(CNN) -- Former Virginia Gov. and Senate candidate Mark Warner will deliver a keynote address at the Democratic National Convention this month.
Mark Warner, left, with Rep. Rick Boucher and Sen. Barack Obama, will give the Democratic keynote address.
Sen. Barack Obama's presidential campaign announced Wednesday that Warner will deliver the speech on the convention's second night, August 26. That's the same night former rival Sen. Hillary Clinton will give her prime-time address.
A Democratic source close to Clinton had said, "Tuesday night is Hillary night," before Warner landed the role of keynote speaker.
Four years ago, Obama -- a little-known state lawmaker from Illinois who was running for the U.S. Senate -- had the same role. His speech at the convention in Boston, Massachusetts, was highly praised by Democrats.
Warner, who has been mentioned as a possible contender for the vice presidential spot, won Virginia's governorship in 2001. The win marked the first in a string of statewide election victories by Democrats in a state that Republicans once dominated. Watch more on the DNC headliner »
Warner is battling Jim Gilmore, another ex-governor of Virginia, to replace retiring Republican Sen. John Warner. (Mark and John Warner are not related.)
In June, Obama kicked off his general election campaign in Virginia, signaling that he thinks he can turn the once solidly red state into a Democratic pickup come November.
Virginia hasn't voted for a Democrat since President Lyndon B. Johnson in 1964, but for more than a year, Obama's campaign has cited the state's 13 electoral votes as part of its argument that he can reshuffle the electoral map this fall.
Democrats said the theme of the second night of their convention will be "Renewing America's Promise."
Meanwhile, with the conventions fast approaching, there's no word on whom Obama and Sen. John McCain will pick as their running mates.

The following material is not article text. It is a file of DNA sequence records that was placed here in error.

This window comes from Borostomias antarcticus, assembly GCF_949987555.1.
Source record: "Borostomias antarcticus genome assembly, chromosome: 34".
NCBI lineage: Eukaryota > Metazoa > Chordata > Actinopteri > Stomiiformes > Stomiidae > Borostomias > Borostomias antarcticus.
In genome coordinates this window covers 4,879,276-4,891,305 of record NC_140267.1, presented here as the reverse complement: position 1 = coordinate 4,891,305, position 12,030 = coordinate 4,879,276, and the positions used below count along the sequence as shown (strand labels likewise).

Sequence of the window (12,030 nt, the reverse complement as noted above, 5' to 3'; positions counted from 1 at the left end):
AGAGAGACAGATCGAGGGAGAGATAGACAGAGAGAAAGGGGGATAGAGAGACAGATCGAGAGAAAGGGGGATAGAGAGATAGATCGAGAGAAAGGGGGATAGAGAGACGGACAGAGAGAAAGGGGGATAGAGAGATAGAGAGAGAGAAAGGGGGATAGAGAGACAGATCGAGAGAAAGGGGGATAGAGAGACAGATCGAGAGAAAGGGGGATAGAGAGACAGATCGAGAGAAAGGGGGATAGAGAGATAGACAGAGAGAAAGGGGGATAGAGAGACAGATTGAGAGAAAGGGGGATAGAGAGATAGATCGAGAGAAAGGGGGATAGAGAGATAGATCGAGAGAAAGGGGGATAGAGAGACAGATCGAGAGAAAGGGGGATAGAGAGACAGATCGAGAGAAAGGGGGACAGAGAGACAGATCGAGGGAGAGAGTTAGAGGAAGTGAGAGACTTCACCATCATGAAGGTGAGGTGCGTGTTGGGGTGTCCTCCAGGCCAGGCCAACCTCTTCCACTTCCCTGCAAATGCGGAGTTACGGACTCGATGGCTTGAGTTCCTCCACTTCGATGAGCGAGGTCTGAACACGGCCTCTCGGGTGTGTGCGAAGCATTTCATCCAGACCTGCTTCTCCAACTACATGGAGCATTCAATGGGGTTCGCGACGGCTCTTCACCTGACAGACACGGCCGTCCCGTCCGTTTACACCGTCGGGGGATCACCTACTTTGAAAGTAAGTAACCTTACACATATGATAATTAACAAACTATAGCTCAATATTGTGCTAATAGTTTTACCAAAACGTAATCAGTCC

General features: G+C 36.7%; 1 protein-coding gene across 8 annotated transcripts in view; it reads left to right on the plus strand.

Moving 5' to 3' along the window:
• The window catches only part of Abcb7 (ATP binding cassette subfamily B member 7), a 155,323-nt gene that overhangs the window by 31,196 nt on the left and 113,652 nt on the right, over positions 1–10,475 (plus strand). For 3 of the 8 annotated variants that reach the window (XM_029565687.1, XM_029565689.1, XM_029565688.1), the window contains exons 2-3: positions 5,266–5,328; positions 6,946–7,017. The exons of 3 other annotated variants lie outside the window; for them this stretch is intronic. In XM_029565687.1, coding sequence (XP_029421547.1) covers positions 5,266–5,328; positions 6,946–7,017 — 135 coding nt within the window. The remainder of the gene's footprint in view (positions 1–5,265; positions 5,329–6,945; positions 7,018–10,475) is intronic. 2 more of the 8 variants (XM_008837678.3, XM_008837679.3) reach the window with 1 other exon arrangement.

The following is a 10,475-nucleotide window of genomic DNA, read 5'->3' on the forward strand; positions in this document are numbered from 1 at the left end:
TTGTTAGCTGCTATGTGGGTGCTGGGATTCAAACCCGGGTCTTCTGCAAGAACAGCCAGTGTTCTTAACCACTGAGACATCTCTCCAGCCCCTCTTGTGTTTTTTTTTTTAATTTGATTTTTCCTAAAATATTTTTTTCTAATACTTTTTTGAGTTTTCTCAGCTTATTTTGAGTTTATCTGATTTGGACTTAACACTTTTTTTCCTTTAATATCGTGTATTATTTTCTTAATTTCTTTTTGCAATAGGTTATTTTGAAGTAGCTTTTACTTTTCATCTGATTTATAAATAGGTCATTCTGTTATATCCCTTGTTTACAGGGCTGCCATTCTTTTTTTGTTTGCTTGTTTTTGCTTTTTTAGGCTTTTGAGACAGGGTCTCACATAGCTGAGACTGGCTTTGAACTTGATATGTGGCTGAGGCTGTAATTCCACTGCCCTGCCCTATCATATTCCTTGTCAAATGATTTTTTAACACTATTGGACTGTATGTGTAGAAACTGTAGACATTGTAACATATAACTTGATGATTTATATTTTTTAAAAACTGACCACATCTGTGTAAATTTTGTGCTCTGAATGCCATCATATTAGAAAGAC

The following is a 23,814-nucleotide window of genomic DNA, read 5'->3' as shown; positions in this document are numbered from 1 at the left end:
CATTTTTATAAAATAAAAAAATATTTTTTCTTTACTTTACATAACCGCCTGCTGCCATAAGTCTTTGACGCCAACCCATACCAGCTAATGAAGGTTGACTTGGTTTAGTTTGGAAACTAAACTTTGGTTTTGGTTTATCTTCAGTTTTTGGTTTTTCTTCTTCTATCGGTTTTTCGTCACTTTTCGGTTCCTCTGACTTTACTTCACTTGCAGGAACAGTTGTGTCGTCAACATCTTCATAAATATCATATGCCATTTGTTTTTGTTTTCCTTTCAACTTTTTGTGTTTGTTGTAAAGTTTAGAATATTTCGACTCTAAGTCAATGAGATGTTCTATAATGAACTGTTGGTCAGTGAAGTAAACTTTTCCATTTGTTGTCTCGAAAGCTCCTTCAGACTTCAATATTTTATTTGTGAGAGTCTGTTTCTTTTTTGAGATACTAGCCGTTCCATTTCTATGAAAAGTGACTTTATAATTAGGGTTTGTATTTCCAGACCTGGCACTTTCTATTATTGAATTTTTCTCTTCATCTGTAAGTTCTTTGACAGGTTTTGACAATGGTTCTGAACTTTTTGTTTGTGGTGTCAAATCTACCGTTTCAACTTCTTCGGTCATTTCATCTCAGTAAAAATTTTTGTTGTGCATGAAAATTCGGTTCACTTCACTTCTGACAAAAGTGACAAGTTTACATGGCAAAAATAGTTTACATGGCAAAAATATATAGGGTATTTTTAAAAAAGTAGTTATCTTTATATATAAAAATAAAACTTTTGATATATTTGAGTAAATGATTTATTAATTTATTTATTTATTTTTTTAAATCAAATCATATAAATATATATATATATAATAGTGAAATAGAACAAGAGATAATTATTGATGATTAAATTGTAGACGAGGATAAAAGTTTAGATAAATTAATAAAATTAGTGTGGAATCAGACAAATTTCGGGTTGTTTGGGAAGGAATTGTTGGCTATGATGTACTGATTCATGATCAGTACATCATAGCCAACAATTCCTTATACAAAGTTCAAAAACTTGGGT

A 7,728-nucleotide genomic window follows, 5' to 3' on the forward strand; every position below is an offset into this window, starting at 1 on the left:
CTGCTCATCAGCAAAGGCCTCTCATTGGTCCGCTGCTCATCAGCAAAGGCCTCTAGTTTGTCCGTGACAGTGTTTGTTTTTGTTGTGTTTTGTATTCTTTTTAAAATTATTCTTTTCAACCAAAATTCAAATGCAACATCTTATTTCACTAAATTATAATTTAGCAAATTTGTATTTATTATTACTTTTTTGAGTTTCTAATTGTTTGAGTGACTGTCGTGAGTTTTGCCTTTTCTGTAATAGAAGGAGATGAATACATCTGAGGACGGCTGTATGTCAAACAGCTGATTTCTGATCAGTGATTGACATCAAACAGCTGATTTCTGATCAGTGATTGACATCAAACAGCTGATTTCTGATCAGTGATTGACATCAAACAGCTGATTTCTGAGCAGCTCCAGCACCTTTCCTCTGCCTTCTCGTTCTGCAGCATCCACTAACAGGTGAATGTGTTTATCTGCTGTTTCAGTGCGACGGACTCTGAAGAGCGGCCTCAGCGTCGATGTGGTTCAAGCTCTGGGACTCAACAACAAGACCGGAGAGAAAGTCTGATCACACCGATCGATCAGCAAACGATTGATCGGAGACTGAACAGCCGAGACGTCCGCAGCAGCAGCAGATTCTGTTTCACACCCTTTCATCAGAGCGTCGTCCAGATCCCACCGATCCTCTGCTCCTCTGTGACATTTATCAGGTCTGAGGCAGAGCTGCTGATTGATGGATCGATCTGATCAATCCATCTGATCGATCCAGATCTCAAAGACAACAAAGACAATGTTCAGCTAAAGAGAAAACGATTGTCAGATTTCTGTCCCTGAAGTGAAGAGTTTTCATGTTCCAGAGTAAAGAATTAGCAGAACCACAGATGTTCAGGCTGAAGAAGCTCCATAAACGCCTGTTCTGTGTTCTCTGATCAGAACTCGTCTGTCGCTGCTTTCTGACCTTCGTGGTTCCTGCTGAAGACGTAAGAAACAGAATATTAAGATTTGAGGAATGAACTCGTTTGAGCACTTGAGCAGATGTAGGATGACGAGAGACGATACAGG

Former Republican Rep. Jim Leach crossed party lines to endorse Obama on Tuesday, saying he hopes the senator from Illinois will consider one of McCain's former GOP allies as his running mate. Watch how the VP contenders are performing »
Speaking on a conference call with reporters about a new effort among Republicans supporting Obama, Leach said he thinks Sen. Chuck Hagel of Nebraska should be Obama's VP.
"There are a number of impressive potential vice presidential candidates, and this is a singular decision for one person, and that is Barack Obama," Leach said.
"But personally I'd be hopeful in the list of serious candidates to be considered would be Chuck Hagel, whether it be for the veep position or a serious position in an Obama administration."
Leach is a Republican moderate who was a congressman from Iowa's 2nd District for 30 years before losing his seat in 2006.
Shortly after Leach's suggestion, Hagel made it clear that he has no plans to endorse either major-party candidate this year.
"Sen. Hagel has no intention of getting involved in any of the campaigns and is not planning to endorse either candidate," Hagel spokesman Jordan Stark said.
Hagel, a leading Republican voice on international affairs and an outspoken critic of the war in Iraq, joined Obama last month on his trip to the Middle East.
He is not seeking a third Senate term and has said he would consider a VP offer from Obama.
Hagel also is a longtime friend of McCain's and briefly mulled a 2008 presidential bid of his own. He has butted heads with McCain and other leading Republicans over the war in Iraq and sharply criticized McCain's campaign in July for its attacks on Obama.
One of McCain's VP contenders, Sen. Joe Lieberman of Connecticut, questioned Obama's patriotism and bipartisan record Tuesday.
Lieberman said the presidential contest is "between one candidate, John McCain, who's always put the country first, worked across party lines to get things done, and one candidate who has not."
McCain's campaign later distributed those comments to reporters.
Lieberman, an Independent who caucuses with the Democratic Party, again sounded off to reporters onboard McCain's campaign plane during a flight to New Jersey, praising the Republican's record in the Senate and belittling Obama's.
"In the 3½ years Barack Obama has been in the Senate, with all respect, there is very little evidence of that kind of bipartisan outreach," Lieberman said.
"Barack Obama talks about bipartisanship," he continued. "John McCain has lived it, worked it, done it. That's why I think in the end, which is Election Day, which we hope is just the beginning, there are going to be many more Democrats who will vote for John McCain than Republicans who will vote for Barack Obama."
CNN's Paul Steinhauser, Peter Hamby, Alexander Mooney and Victoria Riess contributed to this report.
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